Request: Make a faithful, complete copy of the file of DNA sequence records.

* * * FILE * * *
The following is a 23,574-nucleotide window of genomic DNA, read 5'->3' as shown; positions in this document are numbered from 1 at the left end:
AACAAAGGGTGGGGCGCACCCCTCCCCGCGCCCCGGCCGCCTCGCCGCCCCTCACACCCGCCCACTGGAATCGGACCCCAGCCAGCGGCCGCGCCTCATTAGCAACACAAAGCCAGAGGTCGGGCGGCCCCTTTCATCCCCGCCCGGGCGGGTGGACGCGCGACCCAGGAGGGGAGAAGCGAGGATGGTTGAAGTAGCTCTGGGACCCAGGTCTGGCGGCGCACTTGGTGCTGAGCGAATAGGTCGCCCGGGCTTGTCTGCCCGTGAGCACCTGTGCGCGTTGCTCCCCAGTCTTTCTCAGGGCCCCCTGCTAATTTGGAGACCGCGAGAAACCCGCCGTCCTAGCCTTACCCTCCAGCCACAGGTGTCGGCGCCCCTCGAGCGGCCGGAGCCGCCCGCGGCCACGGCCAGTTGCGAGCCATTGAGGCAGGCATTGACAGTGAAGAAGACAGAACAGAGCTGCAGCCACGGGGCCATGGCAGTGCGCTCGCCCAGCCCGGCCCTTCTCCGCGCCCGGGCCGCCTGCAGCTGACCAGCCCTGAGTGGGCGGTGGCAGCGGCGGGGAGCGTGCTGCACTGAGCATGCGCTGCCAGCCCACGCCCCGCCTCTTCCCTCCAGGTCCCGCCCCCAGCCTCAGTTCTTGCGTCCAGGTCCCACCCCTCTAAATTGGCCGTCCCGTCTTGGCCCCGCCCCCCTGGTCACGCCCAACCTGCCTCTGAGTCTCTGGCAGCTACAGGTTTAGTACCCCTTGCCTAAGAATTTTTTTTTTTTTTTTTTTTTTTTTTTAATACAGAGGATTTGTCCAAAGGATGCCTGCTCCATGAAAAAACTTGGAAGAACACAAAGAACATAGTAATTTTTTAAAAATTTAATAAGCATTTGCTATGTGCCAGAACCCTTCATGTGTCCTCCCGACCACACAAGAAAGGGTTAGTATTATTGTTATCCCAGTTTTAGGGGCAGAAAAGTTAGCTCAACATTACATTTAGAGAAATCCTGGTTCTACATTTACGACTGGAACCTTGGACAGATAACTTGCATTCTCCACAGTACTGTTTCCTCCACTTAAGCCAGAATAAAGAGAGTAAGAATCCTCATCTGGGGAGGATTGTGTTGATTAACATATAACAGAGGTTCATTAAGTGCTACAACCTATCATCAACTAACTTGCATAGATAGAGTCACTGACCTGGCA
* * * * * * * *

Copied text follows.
The following is a 23,574-nucleotide window of genomic DNA, read 5'->3' as shown; positions in this document are numbered from 1 at the left end:
AACAAAGGGTGGGGCGCACCCCTCCCCGCGCCCCGGCCGCCTCGCCGCCCCTCACACCCGCCCACTGGAATCGGACCCCAGCCAGCGGCCGCGCCTCATTAGCAACACAAAGCCAGAGGTCGGGCGGCCCCTTTCATCCCCGCCCGGGCGGGTGGACGCGCGACCCAGGAGGGGAGAAGCGAGGATGGTTGAAGTAGCTCTGGGACCCAGGTCTGGCGGCGCACTTGGTGCTGAGCGAATAGGTCGCCCGGGCTTGTCTGCCCGTGAGCACCTGTGCGCGTTGCTCCCCAGTCTTTCTCAGGGCCCCCTGCTAATTTGGAGACCGCGAGAAACCCGCCGTCCTAGCCTTACCCTCCAGCCACAGGTGTCGGCGCCCCTCGAGCGGCCGGAGCCGCCCGCGGCCACGGCCAGTTGCGAGCCATTGAGGCAGGCATTGACAGTGAAGAAGACAGAACAGAGCTGCAGCCACGGGGCCATGGCAGTGCGCTCGCCCAGCCCGGCCCTTCTCCGCGCCCGGGCCGCCTGCAGCTGACCAGCCCTGAGTGGGCGGTGGCAGCGGCGGGGAGCGTGCTGCACTGAGCATGCGCTGCCAGCCCACGCCCCGCCTCTTCCCTCCAGGTCCCGCCCCCAGCCTCAGTTCTTGCGTCCAGGTCCCACCCCTCTAAATTGGCCGTCCCGTCTTGGCCCCGCCCCCCTGGTCACGCCCAACCTGCCTCTGAGTCTCTGGCAGCTACAGGTTTAGTACCCCTTGCCTAAGAATTTTTTTTTTTTTTTTTTTTTTTTTTTAATACAGAGGATTTGTCCAAAGGATGCCTGCTCCATGAAAAAACTTGGAAGAACACAAAGAACATAGTAATTTTTTAAAAATTTAATAAGCATTTGCTATGTGCCAGAACCCTTCATGTGTCCTCCCGACCACACAAGAAAGGGTTAGTATTATTGTTATCCCAGTTTTAGGGGCAGAAAAGTTAGCTCAACATTACATTTAGAGAAATCCTGGTTCTACATTTACGACTGGAACCTTGGACAGATAACTTGCATTCTCCACAGTACTGTTTCCTCCACTTAAGCCAGAATAAAGAGAGTAAGAATCCTCATCTGGGGAGGATTGTGTTGATTAACATATAACAGAGGTTCATTAAGTGCTACAACCTATCATCAACTAACTTGCATAGATAGAGTCACTGACCTGGCA